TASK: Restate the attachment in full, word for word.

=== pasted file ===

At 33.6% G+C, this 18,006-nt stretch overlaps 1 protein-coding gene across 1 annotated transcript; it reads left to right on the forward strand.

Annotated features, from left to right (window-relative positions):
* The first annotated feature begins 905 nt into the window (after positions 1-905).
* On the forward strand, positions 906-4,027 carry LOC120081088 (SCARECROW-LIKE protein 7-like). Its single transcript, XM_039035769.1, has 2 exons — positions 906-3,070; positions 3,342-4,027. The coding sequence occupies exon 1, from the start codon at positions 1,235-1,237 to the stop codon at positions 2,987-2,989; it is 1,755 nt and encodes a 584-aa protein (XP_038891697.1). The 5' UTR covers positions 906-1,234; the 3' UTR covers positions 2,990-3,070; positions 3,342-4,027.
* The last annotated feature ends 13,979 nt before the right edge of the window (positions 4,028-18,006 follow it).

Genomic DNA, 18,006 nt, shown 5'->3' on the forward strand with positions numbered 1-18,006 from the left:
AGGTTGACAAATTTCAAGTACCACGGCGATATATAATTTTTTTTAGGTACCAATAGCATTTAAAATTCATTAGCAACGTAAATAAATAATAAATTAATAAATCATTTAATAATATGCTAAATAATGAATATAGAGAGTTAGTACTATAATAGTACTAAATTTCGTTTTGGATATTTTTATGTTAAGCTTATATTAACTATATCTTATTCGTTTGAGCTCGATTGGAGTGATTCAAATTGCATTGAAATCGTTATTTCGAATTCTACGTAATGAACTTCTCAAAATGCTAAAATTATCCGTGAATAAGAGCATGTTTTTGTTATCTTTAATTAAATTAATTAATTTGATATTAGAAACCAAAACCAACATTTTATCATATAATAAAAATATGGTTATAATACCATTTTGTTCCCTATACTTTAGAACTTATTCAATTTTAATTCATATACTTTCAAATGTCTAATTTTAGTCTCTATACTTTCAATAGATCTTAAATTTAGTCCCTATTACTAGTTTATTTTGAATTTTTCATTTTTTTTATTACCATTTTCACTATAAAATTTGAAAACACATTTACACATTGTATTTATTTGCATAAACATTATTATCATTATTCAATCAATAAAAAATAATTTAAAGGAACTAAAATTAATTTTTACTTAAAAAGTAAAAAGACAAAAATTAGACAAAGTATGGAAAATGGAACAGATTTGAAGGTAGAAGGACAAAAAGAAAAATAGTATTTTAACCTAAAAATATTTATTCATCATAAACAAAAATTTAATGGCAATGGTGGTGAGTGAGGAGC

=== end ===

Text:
At 33.6% G+C, this 18,006-nt stretch overlaps 1 protein-coding gene across 1 annotated transcript; it reads left to right on the forward strand.

Annotated features, from left to right (window-relative positions):
* The first annotated feature begins 905 nt into the window (after positions 1-905).
* On the forward strand, positions 906-4,027 carry LOC120081088 (SCARECROW-LIKE protein 7-like). Its single transcript, XM_039035769.1, has 2 exons — positions 906-3,070; positions 3,342-4,027. The coding sequence occupies exon 1, from the start codon at positions 1,235-1,237 to the stop codon at positions 2,987-2,989; it is 1,755 nt and encodes a 584-aa protein (XP_038891697.1). The 5' UTR covers positions 906-1,234; the 3' UTR covers positions 2,990-3,070; positions 3,342-4,027.
* The last annotated feature ends 13,979 nt before the right edge of the window (positions 4,028-18,006 follow it).

Genomic DNA, 18,006 nt, shown 5'->3' on the forward strand with positions numbered 1-18,006 from the left:
AGGTTGACAAATTTCAAGTACCACGGCGATATATAATTTTTTTTAGGTACCAATAGCATTTAAAATTCATTAGCAACGTAAATAAATAATAAATTAATAAATCATTTAATAATATGCTAAATAATGAATATAGAGAGTTAGTACTATAATAGTACTAAATTTCGTTTTGGATATTTTTATGTTAAGCTTATATTAACTATATCTTATTCGTTTGAGCTCGATTGGAGTGATTCAAATTGCATTGAAATCGTTATTTCGAATTCTACGTAATGAACTTCTCAAAATGCTAAAATTATCCGTGAATAAGAGCATGTTTTTGTTATCTTTAATTAAATTAATTAATTTGATATTAGAAACCAAAACCAACATTTTATCATATAATAAAAATATGGTTATAATACCATTTTGTTCCCTATACTTTAGAACTTATTCAATTTTAATTCATATACTTTCAAATGTCTAATTTTAGTCTCTATACTTTCAATAGATCTTAAATTTAGTCCCTATTACTAGTTTATTTTGAATTTTTCATTTTTTTTATTACCATTTTCACTATAAAATTTGAAAACACATTTACACATTGTATTTATTTGCATAAACATTATTATCATTATTCAATCAATAAAAAATAATTTAAAGGAACTAAAATTAATTTTTACTTAAAAAGTAAAAAGACAAAAATTAGACAAAGTATGGAAAATGGAACAGATTTGAAGGTAGAAGGACAAAAAGAAAAATAGTATTTTAACCTAAAAATATTTATTCATCATAAACAAAAATTTAATGGCAATGGTGGTGAGTGAGGAGC